Los Angeles Lakers head coach Byron Scott is introduced by former teammates Earvin Magic Johnson, Kareem Abdul-Jabbar, Jamaal Wilkes and Lakers general manager Mitch Kupchak on July 29, 2014 in El Segundo, California.
Byron Scott hit the right notes in his first press conference as head coach of the Los Angeles Lakers: "We'll play hard every single night and we'll come ready to defend--every single night."
On Tuesday, Lakers general manager Mitch Kupchak introduced Scott as the Lakers' "first choice" despite the process taking nearly two months since Scott first interviewed with the team. Before the three-time champion as a Lakers' player was afforded the microphone as the Lakers' coach, however, the team surprised the audience with three Lakers legends: Jamaal Wilkes, Earvin "Magic" Johnson and Kareem Abdul-Jabbar.
The larger-than-life figures and personalities sat in the front row in support of the hire during Scott's press conference. However, before Johnson and the gang took their seats, they took a moment to sing words of encouragement for their former teammate.
"We wish we could put on the uniform for you and help you, but we're here supporting you and will support you throughout," Johnson said to Scott, whom he regularly works out with. When the former band of Laker teammates took a moment to pose for pictures with Scott, Johnson exclaimed, "Boy, Showtime's back, baby!" to capture the excitement and jubilant energy of the reunion.
Then, Scott explained what this moment meant for him: "This has been a dream of mine for so long. It's a dream come true to be sitting here talking to you guys (the media) today and be introduced as the head coach of the Los Angeles Lakers."
"The passion and love I have for this organization is second to none, and the only thing I regret is that Dr. Buss is not here today," Scott said with his eyes watering up at what the Lakers and Dr. Buss had meant to his life.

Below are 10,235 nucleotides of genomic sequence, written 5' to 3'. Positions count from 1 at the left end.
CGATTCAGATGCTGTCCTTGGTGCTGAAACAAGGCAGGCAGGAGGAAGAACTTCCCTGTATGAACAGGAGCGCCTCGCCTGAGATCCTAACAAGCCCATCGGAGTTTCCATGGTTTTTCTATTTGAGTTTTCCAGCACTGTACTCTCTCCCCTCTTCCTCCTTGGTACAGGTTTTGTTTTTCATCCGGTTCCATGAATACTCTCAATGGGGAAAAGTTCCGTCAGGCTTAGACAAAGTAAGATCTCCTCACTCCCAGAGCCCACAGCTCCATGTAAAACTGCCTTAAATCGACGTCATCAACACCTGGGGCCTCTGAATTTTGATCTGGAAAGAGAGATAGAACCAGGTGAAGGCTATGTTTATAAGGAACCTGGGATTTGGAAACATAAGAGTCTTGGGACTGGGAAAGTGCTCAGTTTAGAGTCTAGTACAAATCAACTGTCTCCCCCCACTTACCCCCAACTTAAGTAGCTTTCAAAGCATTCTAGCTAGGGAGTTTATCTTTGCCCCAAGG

Scott admitted that he had to hold back tears while meeting with Jeanie Buss and reminiscing about the Lakers' late owner. The coach who prides himself on toughness, though, was doing his best to control his emotions since his children and grandchildren were present.
With regard to the length of the hiring process, Scott explained that he had always been a patient guy, so he insisted the length of the hiring process did not bother him. However, Scott did take a trip to the Bahamas to get away from fans constantly pestering him about when he would be hired and whether he would be hired. Scott admitted that the fans' questions took a "toll after a little while."
Scott insisted, however, "The waiting really didn't bother me."
The newest Laker coach insisted that the team had a competitive roster, but he had plenty of work to do, especially on one side of the ball.
"The main thing I have to do right away is establish ourselves as a defensive basketball team," Scott said. "First thing Magic taught me when I got into this league is that we win championships by defending every single night. That's the one thing we can control."
Asked how he would hold players accountable, Scott offered a simple explanation of what made him so effective as a disciplinarian coach.
"They don't it, I take them out the game. It's pretty simple," the coach explained his method of accountability. "Again, you get beat on the defensive end--and I've don't this my whole career--guys, they understand, you're not doing what you're supposed to do out there, there are consequences. The only thing you can really control with players is their minutes. That gets their attention."
For a team that was constantly criticized and ridiculed for its inability to play defense a season ago, the message Scott delivered struck a chord. After two years under Mike D'Antoni, who was widely considered a one-dimensional coach, Scott's defensive emphasis was a welcomed return to values the fan base has been yearning for.
As if Scott had not already played the correct notes to reignite fans' passions, Scott also took a jab at the crosstown rivalry brewing with the Los Angeles Clippers.
"I don't think LA has gone to the Clippers yet, anyway. This is still a Laker town--period," Scott emphasized. "We have two teams now, one that has about 17 banners and one that doesn't have any yet, but the rivalry is getting pretty good. But this is still a Laker town."
Above all, the message Scott delivered in his first press conference as Head Coach of the Los Angeles Lakers was defense. After two seasons of D'Antoni, Scott sang the perfect tune to get fans excited. Unfortunately, the season does not start for another three months.